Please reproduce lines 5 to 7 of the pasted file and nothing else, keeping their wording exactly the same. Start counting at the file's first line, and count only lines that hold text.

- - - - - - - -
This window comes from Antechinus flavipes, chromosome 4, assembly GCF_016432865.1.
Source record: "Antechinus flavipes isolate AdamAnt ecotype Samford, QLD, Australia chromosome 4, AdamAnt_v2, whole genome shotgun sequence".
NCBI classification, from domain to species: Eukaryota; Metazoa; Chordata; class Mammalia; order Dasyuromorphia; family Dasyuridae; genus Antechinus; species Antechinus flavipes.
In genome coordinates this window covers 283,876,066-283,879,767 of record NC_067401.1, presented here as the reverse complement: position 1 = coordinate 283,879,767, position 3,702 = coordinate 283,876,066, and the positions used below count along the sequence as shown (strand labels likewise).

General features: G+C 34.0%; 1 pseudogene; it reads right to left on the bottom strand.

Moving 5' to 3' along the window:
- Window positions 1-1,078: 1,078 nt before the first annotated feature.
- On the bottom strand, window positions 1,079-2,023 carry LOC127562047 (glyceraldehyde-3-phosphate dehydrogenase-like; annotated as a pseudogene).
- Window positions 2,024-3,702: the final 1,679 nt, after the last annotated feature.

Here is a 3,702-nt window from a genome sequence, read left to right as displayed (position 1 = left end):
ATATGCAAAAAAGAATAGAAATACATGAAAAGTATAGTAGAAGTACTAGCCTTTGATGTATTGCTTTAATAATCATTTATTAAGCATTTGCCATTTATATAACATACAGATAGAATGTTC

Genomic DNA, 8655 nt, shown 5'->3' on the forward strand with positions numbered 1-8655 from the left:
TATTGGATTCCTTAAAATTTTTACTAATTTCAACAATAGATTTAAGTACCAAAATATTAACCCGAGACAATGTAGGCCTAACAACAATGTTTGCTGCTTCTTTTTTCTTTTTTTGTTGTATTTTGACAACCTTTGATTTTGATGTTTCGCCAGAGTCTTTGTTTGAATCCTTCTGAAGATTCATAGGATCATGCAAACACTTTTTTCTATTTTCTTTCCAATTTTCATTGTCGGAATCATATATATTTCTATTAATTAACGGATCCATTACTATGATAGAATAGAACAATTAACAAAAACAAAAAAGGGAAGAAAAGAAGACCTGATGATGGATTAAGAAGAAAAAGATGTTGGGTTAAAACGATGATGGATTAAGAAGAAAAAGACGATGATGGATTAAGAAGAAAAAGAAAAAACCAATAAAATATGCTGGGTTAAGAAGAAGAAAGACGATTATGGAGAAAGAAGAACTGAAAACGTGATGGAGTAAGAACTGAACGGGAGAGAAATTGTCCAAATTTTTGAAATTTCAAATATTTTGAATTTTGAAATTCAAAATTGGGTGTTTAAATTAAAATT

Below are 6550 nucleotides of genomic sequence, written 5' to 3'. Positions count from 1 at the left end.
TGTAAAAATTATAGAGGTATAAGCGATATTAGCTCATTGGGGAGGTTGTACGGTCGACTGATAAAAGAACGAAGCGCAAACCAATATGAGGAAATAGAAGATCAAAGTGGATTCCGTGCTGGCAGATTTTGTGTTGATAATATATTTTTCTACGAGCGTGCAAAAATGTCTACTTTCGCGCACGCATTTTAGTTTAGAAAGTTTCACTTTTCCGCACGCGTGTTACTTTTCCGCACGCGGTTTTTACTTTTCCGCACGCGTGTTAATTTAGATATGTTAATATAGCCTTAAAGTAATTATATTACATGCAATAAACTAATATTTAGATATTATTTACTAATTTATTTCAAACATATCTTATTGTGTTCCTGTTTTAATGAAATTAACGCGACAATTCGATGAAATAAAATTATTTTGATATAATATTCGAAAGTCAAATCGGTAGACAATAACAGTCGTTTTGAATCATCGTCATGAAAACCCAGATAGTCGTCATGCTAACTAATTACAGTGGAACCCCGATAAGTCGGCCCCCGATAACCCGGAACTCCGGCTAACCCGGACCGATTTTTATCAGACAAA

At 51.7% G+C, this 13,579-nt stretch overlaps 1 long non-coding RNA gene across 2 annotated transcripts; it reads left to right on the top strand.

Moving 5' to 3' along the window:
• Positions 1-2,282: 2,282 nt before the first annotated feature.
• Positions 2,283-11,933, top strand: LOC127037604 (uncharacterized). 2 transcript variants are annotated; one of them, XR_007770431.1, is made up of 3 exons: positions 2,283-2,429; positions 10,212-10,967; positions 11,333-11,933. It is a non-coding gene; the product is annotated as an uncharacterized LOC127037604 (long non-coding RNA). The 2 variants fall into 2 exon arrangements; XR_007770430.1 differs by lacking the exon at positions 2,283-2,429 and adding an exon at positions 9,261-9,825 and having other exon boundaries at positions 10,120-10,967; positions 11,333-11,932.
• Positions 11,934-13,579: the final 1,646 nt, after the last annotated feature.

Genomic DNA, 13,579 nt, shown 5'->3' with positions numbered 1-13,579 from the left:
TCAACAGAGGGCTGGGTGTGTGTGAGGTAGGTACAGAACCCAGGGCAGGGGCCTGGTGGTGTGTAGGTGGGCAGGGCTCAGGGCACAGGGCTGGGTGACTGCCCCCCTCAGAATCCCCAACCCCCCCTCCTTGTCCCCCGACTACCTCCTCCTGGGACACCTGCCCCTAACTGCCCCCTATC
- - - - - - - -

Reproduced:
General features: G+C 34.0%; 1 pseudogene; it reads right to left on the bottom strand.

Moving 5' to 3' along the window:
- Window positions 1-1,078: 1,078 nt before the first annotated feature.